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Solar Panel Precautionary Measures During and After a Bushfire

Solar panel australian bushfire

Australia has been experiencing bushfires recently. It has caused damaged to the lands, wildlife and the environment. For people living near the areas with bushfires, it can also mean damage or even loss of properties. But the immediate effects that concern everyone are the ash fall and soot that the fires produce. While it can cause hazards to health, it can also create problems on properties.

A lot of homes in Australia have been installed with solar panels and during and after a bushfire, securing and maintaining them is the homeowner’s concern.

Here are some precautionary measures you can follow to secure the safety of the solar panels and your households when there is a bushfire.

During a Bushfire

When there is an ongoing bushfire in your area, burning cinders can cause a fire in your roofs and damage the solar panels. As a precaution, shutting down your solar system, specifically, the solar inverter would be the best move.

If you are unsure how to do it, you can call your installer or the manufacturer of your solar panels for instructions on how to do it.

If they are unavailable, you can refer to the manual and follow the steps on how to shut down solar inverters. It usually involves two steps which ask you to:

  1. Turn off the main switch of the solar supply or the AC isolator which can be found near or below the solar inverter.
  2. Switch off the DC isolators situated below or near the solar inverter.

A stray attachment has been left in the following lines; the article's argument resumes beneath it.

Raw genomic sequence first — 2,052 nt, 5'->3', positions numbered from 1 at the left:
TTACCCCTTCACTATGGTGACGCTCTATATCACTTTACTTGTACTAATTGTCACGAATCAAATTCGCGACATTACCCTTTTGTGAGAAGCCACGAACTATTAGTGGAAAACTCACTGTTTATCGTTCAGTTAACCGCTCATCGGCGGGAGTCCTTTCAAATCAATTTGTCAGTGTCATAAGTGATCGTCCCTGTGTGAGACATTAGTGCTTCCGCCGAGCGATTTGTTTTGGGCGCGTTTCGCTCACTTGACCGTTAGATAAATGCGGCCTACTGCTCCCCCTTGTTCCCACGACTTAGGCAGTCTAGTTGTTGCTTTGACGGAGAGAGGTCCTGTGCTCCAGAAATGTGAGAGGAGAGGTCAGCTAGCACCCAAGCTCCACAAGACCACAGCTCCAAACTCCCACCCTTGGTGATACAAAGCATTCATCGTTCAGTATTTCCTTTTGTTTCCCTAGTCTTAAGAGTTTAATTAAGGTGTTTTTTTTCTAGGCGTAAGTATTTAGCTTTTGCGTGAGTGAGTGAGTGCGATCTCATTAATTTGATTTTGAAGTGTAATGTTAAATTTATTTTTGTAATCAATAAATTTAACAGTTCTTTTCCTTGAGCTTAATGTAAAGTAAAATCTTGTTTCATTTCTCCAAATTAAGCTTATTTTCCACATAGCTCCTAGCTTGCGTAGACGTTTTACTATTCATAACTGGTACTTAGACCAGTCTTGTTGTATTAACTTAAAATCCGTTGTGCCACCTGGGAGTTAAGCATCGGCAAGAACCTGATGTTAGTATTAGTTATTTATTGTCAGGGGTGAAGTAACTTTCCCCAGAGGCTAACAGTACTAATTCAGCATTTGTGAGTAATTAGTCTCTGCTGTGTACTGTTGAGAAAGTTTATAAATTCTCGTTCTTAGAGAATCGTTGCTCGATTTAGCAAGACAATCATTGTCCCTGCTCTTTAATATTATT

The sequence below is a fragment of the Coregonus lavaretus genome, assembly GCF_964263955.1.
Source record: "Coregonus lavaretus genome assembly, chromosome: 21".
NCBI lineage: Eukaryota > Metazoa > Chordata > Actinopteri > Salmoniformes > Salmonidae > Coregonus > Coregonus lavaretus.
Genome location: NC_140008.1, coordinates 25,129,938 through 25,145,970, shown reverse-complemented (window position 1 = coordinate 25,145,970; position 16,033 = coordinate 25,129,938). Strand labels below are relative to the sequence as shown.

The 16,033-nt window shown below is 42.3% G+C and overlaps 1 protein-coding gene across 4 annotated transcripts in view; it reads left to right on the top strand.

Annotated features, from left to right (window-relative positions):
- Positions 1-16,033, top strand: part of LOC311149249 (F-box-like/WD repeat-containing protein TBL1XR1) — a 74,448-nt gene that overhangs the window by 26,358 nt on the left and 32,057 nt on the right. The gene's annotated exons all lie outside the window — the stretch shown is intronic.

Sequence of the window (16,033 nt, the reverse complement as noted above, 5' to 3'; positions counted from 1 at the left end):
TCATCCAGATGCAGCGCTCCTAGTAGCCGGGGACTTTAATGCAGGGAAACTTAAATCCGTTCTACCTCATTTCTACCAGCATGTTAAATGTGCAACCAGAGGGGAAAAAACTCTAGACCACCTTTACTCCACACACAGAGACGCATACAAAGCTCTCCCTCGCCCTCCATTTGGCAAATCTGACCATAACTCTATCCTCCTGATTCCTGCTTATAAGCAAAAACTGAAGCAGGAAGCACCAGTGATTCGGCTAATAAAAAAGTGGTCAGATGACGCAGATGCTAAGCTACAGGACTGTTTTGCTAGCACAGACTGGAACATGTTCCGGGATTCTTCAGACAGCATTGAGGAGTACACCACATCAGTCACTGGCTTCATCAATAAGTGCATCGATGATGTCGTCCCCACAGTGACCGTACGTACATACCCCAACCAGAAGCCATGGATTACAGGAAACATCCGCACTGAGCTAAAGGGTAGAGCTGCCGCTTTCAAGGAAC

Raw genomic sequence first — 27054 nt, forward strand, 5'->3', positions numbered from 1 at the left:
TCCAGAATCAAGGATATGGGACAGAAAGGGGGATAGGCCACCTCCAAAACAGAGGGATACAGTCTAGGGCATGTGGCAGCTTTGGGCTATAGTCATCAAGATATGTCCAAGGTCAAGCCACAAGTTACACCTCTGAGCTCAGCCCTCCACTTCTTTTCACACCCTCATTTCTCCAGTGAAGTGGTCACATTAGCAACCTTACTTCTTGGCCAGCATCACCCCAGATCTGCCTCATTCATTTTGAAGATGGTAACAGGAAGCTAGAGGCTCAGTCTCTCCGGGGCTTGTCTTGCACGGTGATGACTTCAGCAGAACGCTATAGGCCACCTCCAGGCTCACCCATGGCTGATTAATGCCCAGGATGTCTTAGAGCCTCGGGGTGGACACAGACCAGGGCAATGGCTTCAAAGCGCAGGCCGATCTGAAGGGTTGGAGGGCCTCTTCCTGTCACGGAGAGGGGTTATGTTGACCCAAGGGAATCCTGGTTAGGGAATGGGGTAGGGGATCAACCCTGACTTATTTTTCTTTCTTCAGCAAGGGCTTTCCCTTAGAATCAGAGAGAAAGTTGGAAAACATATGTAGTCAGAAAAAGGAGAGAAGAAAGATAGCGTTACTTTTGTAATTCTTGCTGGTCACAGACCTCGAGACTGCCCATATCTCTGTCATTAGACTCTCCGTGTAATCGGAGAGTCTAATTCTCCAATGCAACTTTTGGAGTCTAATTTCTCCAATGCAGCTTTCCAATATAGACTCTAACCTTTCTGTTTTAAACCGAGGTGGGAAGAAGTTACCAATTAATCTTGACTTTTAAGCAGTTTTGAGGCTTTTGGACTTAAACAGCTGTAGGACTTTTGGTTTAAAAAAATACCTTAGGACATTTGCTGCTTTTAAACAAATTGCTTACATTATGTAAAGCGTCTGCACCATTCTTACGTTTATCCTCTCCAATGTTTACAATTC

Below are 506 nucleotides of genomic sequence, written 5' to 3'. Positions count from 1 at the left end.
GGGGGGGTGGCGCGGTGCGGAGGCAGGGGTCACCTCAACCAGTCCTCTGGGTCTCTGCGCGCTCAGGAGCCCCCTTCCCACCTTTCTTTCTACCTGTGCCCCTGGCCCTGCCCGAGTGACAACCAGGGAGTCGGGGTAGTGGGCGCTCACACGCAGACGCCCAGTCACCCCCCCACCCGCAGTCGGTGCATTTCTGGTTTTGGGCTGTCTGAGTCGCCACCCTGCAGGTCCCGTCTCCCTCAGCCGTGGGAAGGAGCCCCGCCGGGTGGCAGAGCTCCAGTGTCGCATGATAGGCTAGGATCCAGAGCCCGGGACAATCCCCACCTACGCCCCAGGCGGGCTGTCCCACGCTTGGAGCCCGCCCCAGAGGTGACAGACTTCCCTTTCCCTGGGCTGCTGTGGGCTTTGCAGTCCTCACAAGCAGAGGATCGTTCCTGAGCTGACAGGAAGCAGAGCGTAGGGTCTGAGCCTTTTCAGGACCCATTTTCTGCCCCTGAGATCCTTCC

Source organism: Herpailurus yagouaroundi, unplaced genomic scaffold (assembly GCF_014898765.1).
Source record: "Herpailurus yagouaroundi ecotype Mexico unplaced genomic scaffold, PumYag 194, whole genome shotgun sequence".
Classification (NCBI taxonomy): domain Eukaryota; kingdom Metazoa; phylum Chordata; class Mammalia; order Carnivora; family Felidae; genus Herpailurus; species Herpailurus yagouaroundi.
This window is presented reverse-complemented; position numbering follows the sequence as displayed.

Here are additional tips you can follow when shutting down your solar system.

fire solar panels
  • Remember to switch off the AC isolator first before turning off the DC isolators to avoid any malfunctions or accidents. If you mistakenly switch off the DC isolators while carrying a high voltage, it might cause fire or injuries.
  • To have a visual of your system, you can also send pictures or make a video call to someone, so they can assist you directly on how to turn off your solar system.
  • If you are still uncertain and nobody can instruct you how to turn it off, better shut down your system at night when it is not functioning.

After a Bushfire

After a bushfire, there can be ashes and soots that have covered your solar panels. A thin layer of this soot may not pose a problem as long as the production of energy is still the same, so cleaning them is not required.

When the soot layer is too thick, and there is a decrease in the energy output, cleaning the panels with a hose is allowed.

Below are some things you should remember when cleaning off the soot in the panels:

  • It is safer to use the hose from the ground and no need to climb up the roof when cleaning.
  • The best time to do the cleaning would be early in the morning or after sunset when the panels are not hot.
  • You should not use high water pressure because it might cause damage to the solar panel’s glass. Let the water fall on the panels like raindrops.
  • If there is no available water, you can remove the ash from the ground using a broom with a long stick.
  • You can also hire professional cleaners to ensure that the solar panels are cleaned thoroughly.

If you need solar panel or solar panel accessory replacements, please visit our website today to see our full collection of solar products. For assistance, call us at 1300 620 290, or send us an email at info@solarshoponline.com.au.